Lawmakers hailed the step as a historic follow-on to the 1965 creation of the Medicare program for the elderly and disabled. They said the bill would cover 36 million uninsured Americans and curb costs. New rules would prevent insurers from denying coverage to people with preexisting conditions, and seniors would get help obtaining preventive care and medicine.And I promise you, it will work as well as every other government program.
There is still some hope. The in-fighting in Congress could conceivably kill any kind of health care legislation.
The spotlight now moves to the Senate, where Majority Leader Harry Reid is struggling to get the votes to even begin debate on his version. Once the Senate passes a bill, lawmakers from each chamber would work together on a compromise for a new round of votes, a process likely to take months.Then there's always secession or nullification. On nullification, Wikipedia says:
Reid last week wouldn’t commit to meeting Obama’s goal of signing a health-care bill into law by the end of the year. Already, it has been almost four months since four of the five congressional committees assigned to work on health care passed their versions of bills.
And House leaders can’t be sure of retaining all the votes they won last night. The bill passed over the objections of Democrats who favor abortion rights after an amendment put restrictions on the use of federal funds for the procedure for people using new insurance purchasing exchanges. Some Democrats said they wouldn’t back final legislation with the provision.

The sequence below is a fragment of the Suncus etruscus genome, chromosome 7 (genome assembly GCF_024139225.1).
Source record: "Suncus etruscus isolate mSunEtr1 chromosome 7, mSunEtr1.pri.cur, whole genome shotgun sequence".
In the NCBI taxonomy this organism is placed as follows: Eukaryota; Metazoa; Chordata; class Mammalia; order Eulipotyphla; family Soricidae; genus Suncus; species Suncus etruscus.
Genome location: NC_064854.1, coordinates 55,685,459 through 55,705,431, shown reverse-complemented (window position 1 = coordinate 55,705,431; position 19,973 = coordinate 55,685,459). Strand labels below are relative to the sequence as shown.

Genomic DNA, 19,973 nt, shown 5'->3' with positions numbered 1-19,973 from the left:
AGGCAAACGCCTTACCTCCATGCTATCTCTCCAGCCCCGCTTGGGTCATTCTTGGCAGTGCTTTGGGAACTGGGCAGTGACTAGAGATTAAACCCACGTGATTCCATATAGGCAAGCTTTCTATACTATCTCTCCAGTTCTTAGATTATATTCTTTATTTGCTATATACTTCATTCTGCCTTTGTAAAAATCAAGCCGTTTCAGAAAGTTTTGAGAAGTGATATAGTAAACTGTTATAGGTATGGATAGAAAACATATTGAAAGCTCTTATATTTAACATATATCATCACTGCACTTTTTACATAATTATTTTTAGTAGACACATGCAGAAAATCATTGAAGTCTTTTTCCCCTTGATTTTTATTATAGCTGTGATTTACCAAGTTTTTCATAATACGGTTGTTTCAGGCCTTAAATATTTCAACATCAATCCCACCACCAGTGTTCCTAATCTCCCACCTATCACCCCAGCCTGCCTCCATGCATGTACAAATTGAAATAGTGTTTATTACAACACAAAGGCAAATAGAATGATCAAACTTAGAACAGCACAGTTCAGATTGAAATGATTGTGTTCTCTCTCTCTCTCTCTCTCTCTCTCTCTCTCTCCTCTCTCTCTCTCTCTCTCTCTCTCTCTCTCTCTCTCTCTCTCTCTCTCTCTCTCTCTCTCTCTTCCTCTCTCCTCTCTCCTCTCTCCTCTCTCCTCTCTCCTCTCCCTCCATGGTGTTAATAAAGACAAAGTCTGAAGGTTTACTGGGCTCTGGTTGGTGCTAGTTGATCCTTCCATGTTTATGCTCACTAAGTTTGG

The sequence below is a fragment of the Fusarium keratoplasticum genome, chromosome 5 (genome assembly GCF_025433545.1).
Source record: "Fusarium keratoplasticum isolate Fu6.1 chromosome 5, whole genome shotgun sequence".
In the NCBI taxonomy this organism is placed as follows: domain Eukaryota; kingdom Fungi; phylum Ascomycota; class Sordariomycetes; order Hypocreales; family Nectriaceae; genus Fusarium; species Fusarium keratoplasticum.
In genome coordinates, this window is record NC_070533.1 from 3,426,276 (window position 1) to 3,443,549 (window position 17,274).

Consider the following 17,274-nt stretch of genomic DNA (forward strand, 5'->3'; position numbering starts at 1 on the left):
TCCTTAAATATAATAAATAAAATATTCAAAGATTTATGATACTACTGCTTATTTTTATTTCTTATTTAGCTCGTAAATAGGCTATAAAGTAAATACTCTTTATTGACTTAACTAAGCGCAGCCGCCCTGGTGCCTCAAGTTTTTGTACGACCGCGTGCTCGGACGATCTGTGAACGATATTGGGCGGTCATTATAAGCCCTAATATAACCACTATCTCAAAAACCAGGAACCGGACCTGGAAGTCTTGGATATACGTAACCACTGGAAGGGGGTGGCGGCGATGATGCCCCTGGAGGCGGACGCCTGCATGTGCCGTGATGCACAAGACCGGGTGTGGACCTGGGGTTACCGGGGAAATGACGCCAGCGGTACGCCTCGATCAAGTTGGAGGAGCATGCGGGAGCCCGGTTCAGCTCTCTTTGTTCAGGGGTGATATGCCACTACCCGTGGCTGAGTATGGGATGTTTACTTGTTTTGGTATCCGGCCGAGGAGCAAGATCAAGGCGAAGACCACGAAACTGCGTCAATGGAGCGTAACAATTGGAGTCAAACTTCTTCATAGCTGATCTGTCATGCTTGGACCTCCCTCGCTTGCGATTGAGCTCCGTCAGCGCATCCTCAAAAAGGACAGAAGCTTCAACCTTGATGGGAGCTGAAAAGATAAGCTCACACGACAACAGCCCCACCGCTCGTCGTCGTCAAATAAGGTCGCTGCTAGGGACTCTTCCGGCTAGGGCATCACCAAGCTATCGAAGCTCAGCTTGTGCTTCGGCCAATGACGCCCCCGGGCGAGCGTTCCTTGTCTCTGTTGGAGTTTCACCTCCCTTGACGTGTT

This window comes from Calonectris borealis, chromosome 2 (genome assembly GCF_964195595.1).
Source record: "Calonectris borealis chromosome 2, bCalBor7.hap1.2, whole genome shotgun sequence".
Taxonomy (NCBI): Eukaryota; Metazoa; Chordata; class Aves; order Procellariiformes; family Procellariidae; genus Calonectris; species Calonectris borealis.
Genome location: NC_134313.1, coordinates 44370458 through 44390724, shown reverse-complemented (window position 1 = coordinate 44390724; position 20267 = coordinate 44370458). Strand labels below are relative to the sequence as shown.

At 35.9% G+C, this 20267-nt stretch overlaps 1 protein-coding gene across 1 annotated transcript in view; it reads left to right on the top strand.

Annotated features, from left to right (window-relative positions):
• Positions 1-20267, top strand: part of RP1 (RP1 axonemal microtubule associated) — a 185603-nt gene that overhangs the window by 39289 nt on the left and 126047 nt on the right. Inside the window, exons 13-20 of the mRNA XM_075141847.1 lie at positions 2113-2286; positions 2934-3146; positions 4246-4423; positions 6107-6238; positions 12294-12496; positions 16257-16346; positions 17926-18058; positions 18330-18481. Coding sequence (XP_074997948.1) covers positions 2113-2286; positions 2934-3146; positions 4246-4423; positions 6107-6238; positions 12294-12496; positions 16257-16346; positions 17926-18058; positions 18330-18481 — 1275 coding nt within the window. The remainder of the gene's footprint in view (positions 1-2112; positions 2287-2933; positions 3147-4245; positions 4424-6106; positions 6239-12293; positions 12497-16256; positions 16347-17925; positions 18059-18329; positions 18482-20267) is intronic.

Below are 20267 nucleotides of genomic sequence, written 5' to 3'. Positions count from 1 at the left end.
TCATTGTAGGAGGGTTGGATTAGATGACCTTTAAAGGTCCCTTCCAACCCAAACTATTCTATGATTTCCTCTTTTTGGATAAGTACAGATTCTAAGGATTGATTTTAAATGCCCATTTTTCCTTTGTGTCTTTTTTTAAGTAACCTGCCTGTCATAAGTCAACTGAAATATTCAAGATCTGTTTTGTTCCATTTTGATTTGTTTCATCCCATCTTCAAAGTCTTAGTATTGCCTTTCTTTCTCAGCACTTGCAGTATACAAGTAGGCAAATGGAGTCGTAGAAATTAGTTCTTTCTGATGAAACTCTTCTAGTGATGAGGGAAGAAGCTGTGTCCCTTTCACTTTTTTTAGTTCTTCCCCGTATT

Nullification is a legal theory that a U.S. State has the right to nullify, or invalidate, any federal law which that state has deemed unconstitutional. . . .Is the provision of health care a constitutionally-assigned task to the government? No, it isn't; therefore, the states could nullify any bill passed on those grounds. Trying to slip it in on the back of the General Welfare clause makes a mockery of the idea of limited government (which in truth doesn't work, but that's another issue) and the Constitution itself.
One of the earliest and most famous examples is to be found in the Kentucky and Virginia Resolutions, a protest against the Alien and Sedition Acts. In these resolutions, authors Thomas Jefferson and James Madison argued that the states are the ultimate interpreters of the Constitution and can "interpose" to protect state citizens from the operation of unconstitutional national laws.
Secession is appealing, but I think most people would find it hard to break ranks with the country they've grown up with. They would need something better, and since most people don't accept the libertarian philosophy of nonaggression in government, their idea of "better" would be loaded with problems, if they had any ideas at all.
But what about health care reform? If government shouldn't attempt it, who should? Here is an answer that deserves close attention.